Since the beginning of this semester, I’ve learned a lot like how to work After Effects, which to quote myself from my first blog post: “I am not familiar with like After Effects”, so I would consider it a huge success that I learned how to set up keyframes. I can say that I did learn a little bit more about who I am, which was the topic of the first blog post. I’ve discovered what falls under digital media from the lectures and how interested I am in playing around with editing softwares used in the labs. I found out that the style that I enjoy and am good at manipulating is simple, minimalistic designs.
Thank you, Saul Bass.
Aside from picking up on skills from the “hands on” aspects of this course, I’ve figured out that digital media is everywhere. I will never look at an advertisement the same way. Now, whenever I see an ad on the subway or an infographic or a cool sequence on television, the first thing that I do is deconstruct it in my head and imagine how one would have gone about creating the work. Instead of looking at it from its intended marketing aspect, I look at it from a design and digital media aspect … and all I see is CRAP.
Definitely, one of the most important things I’ve learned from this course is how to create images pleasing to the eye, but what is the most important discovery I’ve made?
I procrastinate way too much on these blog posts.
And I was going to post this a day early to show how much I’ve changed from day one – I had it drafted and everything – but I guess somethings will stay the same.
The book I chose for my motion graphic is called “A Long Way Down” and it’s by Nick Hornby. Essentially, it is about four people that go up to the top of a building with the intention of jumping but after a squabble between all four of them, they decide to push it back until Valentines Day. In the mean time, the tv personality of the group is recognized and he is once again in the news. Instead of letting it pass, the group decides to make some cash off of it and book interviews, etc. After some ups and downs, they become good friends and the story ends with them pushing the date even further. So for my motion graphic, I plan on focusing on the premises of the story and the characters. To do this, I hope to create a small animation on After Effects with minimalistic images that begins with a long shot of the buildings, and then zooms in on the characters. It’ll pan over them and then go off the side of the building where the title will drop down.
Motion graphics that has inspired me were anything Saul Bass designed and anything people inspired by Saul Bass designed. This is in part because I decided to create a 2D animation instead of something that required photographs. I drew inspiration by focusing on the way Saul Bass used flat images on textured, but solid, backgrounds with a lot of black and white emphasis. As a final touch, I incorporated a font called “Hitchcock”, as it was the font used in one of his films that Bass designed the title card for, to use for the title of my book.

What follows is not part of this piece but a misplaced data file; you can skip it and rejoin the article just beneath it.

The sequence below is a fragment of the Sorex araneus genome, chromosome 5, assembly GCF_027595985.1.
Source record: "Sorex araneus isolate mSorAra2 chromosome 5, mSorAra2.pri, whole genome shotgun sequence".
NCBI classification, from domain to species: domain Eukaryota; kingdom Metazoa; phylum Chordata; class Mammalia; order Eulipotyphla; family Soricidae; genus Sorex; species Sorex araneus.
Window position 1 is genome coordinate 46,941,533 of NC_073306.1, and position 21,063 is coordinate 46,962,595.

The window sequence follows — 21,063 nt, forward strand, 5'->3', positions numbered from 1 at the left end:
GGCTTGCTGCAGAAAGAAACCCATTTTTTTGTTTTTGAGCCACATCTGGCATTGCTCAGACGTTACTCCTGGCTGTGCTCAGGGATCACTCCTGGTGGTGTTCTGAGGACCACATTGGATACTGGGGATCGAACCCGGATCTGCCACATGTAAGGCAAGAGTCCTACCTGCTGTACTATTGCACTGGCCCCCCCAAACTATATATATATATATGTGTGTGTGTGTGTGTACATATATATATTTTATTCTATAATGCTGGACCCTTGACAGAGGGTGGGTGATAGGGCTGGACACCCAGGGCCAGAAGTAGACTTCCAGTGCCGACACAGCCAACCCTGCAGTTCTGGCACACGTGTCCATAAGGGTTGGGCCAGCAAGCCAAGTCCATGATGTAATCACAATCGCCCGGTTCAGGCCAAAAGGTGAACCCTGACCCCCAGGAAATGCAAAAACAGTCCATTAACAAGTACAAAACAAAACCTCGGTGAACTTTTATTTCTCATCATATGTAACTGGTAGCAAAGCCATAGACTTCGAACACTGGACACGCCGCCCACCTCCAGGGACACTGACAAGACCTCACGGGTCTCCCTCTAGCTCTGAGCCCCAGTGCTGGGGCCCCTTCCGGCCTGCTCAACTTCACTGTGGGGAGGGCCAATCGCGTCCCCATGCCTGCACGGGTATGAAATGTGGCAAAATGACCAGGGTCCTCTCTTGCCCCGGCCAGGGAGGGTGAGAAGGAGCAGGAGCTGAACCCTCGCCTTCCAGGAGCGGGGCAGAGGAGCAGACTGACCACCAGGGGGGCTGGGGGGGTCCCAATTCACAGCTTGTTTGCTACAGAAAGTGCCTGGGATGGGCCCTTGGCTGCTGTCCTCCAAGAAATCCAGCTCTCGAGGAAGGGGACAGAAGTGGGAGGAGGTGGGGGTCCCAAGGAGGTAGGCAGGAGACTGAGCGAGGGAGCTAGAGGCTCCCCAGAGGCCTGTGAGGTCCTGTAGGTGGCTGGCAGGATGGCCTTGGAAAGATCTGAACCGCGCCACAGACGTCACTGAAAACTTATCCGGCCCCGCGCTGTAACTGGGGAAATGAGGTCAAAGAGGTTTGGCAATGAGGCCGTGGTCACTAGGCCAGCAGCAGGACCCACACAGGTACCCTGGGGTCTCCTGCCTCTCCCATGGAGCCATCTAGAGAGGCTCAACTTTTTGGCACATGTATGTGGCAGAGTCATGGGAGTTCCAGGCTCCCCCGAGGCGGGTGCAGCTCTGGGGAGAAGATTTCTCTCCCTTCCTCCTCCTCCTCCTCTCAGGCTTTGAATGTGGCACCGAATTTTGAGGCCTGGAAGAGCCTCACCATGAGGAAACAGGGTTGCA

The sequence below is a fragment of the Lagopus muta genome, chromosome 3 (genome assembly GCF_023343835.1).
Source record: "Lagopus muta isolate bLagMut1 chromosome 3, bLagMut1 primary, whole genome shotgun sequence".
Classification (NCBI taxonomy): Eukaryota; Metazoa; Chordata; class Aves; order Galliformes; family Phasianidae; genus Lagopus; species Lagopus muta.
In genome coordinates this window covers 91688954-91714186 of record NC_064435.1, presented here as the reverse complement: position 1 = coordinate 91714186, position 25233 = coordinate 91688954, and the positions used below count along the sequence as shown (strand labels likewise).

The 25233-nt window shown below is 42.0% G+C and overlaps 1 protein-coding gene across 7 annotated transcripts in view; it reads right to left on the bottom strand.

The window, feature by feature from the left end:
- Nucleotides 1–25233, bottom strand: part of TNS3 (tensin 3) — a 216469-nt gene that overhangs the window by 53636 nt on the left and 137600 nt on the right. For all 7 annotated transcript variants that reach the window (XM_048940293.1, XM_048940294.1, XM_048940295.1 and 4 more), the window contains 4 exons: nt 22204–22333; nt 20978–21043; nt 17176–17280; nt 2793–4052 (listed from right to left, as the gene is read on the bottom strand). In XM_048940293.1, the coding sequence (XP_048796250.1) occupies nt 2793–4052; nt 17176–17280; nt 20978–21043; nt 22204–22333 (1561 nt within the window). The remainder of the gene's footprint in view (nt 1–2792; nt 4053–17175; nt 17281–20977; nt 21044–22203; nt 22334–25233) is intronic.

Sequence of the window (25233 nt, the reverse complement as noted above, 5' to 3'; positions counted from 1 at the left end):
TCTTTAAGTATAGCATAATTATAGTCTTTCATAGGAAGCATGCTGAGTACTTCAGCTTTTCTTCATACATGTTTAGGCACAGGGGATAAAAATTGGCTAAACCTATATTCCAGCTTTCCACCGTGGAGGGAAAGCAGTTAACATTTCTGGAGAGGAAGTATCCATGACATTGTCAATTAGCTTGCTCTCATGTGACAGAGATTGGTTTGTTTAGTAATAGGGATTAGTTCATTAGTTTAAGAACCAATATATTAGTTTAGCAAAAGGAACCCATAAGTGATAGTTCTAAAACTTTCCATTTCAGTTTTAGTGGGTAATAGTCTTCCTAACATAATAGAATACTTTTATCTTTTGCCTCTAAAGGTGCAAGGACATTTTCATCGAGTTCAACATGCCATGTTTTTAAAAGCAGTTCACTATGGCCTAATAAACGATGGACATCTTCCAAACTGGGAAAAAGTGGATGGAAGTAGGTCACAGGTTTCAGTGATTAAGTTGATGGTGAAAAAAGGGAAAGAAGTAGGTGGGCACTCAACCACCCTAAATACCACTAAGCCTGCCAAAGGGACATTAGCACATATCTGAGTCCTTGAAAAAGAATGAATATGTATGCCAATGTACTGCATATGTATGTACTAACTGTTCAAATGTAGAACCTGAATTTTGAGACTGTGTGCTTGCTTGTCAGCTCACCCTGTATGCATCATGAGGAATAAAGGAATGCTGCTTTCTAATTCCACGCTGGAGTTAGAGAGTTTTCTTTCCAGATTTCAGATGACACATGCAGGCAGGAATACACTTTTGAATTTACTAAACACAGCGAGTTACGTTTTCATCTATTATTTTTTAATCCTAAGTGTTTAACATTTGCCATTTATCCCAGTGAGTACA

A simple story I’ve encountered is based on a man silently dancing on the street. He was on the podium of a building with earbuds in and dancing as though he were on a stage. It didn’t make sense to anyone but him because they could not hear the music, but he seemed to be having a great time. This is the story of somebody that doesn’t care what people think, who loves to dance. As a transmedia project, this could be something that promotes the ideas of silent discos. A silent disco operates the same way the dancing man does, only with more participation from the public. If the dancing man went viral, he could use his fame to create silent disco parties all over the world by creating an network of silent dancers. They could create hotspots in every city and organize meetups or events where there would be a popup silent disco. In the end, it would become a transmedia project that began with one man on the street and ended up with an international following online. It would become a new story.
I find transmedia very interesting because the new product is amazing on its own while at the same time, it’s a chance for those interested in the original to continue their experience. I think it’s an amazing idea for fans of a culture as it incorporates different ideas form different people to create one large experience. As a marketing technique it is an effective money maker or publicity stunt. A transmedia project I recall being interested in is a campaign for the videogame Watchdogs. In short, Watchdogs is a game that revolves around a character who is a vigilante hacker. Not only did it create the opportunity for spin-off games to enrich the story that was left behind when the original ended, but it went on to live through mobile apps. As a promotion before the game was released, there was an iPhone app that simulated hacking by having users check in at certain locations in their area in a way that is similar to geocashing. While it is a promotional tie in to the game, the app is meant to be accessed by people that haven’t played it (as it wasn’t released yet), so that they can experience the app separately from the game it is based on. The people who played the game can play it without testing the app, or they can enrich their overall experience by playing with both. In this way, it’s a transmedia project, and an effective one. The game was a hit and broke a Ubisoft record of having the most sales on the first day.